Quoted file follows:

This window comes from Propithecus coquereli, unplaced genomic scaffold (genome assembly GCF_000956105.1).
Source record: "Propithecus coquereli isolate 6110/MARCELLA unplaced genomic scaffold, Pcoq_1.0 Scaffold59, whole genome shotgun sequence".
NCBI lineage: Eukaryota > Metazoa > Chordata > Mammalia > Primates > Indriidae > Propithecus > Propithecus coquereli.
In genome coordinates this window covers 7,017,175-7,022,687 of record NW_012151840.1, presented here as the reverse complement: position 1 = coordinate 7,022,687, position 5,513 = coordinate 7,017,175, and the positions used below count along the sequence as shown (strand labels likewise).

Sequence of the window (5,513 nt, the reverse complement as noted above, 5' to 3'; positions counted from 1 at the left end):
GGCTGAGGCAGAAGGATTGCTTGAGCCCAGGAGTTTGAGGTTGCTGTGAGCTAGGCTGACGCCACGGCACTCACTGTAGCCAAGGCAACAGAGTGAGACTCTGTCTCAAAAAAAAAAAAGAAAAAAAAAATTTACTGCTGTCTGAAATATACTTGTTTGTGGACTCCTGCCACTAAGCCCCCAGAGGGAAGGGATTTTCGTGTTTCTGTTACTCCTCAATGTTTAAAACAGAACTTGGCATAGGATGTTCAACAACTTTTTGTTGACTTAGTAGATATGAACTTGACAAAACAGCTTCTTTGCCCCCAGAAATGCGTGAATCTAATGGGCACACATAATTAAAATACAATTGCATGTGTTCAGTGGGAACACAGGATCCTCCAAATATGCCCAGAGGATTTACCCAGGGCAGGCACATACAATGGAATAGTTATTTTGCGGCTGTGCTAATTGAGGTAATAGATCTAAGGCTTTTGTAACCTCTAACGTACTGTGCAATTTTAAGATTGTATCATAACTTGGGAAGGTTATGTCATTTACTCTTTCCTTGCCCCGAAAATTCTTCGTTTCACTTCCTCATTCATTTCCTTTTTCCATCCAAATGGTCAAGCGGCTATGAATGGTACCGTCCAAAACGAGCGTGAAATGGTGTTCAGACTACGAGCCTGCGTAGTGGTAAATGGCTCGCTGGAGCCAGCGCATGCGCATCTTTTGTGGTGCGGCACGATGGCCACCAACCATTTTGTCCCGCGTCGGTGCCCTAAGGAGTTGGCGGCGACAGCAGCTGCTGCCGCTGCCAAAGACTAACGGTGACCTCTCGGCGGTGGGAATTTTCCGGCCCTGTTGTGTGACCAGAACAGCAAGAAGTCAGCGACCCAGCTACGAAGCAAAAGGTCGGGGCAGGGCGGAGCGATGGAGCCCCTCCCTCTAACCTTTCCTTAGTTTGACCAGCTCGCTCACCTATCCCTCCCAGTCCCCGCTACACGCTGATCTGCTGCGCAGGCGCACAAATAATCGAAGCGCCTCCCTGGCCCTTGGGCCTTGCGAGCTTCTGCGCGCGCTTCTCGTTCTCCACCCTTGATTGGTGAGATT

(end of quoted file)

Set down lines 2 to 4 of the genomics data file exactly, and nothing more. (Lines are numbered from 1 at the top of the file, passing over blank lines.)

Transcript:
Source record: "Propithecus coquereli isolate 6110/MARCELLA unplaced genomic scaffold, Pcoq_1.0 Scaffold59, whole genome shotgun sequence".
NCBI lineage: Eukaryota > Metazoa > Chordata > Mammalia > Primates > Indriidae > Propithecus > Propithecus coquereli.
In genome coordinates this window covers 7,017,175-7,022,687 of record NW_012151840.1, presented here as the reverse complement: position 1 = coordinate 7,022,687, position 5,513 = coordinate 7,017,175, and the positions used below count along the sequence as shown (strand labels likewise).